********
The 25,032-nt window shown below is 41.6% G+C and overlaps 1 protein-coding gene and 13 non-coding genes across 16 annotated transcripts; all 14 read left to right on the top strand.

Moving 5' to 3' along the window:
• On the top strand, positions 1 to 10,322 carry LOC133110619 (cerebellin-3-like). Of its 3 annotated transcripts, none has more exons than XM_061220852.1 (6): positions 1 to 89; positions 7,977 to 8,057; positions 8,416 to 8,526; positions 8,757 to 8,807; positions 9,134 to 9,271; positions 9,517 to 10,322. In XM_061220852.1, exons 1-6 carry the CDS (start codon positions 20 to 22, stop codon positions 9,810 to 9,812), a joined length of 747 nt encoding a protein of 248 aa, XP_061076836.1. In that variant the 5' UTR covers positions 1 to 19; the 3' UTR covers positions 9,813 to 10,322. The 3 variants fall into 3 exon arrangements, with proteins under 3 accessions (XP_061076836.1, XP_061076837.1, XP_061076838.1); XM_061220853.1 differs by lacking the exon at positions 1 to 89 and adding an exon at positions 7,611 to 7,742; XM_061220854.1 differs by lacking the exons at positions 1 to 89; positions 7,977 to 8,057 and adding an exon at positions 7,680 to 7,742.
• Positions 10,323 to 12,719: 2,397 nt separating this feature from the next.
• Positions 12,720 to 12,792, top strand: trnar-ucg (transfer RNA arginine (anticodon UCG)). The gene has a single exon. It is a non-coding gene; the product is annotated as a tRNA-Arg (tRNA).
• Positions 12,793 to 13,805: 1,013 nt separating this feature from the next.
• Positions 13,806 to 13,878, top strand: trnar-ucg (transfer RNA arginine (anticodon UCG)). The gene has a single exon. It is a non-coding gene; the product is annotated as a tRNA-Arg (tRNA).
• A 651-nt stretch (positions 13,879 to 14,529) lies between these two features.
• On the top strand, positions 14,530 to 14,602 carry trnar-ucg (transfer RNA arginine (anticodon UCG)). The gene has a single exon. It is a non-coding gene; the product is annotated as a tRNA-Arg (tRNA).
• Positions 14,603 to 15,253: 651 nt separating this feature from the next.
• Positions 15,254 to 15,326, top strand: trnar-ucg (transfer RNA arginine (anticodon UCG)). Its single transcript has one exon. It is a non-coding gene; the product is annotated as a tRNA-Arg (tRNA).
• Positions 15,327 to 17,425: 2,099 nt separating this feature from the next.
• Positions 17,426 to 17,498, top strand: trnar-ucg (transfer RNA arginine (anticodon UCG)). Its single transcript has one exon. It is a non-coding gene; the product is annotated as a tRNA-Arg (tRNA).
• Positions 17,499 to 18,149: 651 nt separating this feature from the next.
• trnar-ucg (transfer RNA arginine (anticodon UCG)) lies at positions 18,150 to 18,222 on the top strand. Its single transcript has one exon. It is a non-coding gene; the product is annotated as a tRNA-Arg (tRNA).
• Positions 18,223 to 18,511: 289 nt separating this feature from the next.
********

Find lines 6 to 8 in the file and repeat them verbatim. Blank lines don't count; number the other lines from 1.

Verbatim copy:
• Positions 12,793 to 13,805: 1,013 nt separating this feature from the next.
• Positions 13,806 to 13,878, top strand: trnar-ucg (transfer RNA arginine (anticodon UCG)). The gene has a single exon. It is a non-coding gene; the product is annotated as a tRNA-Arg (tRNA).
• A 651-nt stretch (positions 13,879 to 14,529) lies between these two features.